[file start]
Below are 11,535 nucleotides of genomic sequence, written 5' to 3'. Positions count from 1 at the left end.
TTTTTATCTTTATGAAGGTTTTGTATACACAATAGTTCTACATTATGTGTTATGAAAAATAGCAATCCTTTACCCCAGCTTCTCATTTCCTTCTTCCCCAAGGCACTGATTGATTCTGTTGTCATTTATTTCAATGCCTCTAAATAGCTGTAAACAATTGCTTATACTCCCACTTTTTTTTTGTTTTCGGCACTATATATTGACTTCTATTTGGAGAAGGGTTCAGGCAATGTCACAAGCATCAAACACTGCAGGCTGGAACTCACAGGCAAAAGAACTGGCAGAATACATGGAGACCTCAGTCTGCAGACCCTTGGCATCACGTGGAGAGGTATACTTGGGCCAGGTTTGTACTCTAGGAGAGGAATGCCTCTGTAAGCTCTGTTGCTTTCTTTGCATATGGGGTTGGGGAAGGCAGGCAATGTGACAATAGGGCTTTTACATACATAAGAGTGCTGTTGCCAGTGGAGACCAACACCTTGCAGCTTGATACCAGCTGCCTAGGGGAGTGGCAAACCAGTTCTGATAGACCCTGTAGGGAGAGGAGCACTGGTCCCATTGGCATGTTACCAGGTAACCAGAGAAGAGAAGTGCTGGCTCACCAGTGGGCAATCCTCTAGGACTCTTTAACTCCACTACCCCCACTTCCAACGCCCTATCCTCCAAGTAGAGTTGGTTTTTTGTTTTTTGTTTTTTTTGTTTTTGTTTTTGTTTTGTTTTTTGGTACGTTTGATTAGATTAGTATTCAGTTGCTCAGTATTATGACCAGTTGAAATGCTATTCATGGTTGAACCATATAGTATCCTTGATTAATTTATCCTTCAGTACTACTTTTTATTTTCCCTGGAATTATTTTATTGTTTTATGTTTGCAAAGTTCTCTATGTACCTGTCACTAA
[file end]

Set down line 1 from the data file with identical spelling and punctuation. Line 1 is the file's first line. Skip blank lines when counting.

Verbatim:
Below are 11,535 nucleotides of genomic sequence, written 5' to 3'. Positions count from 1 at the left end.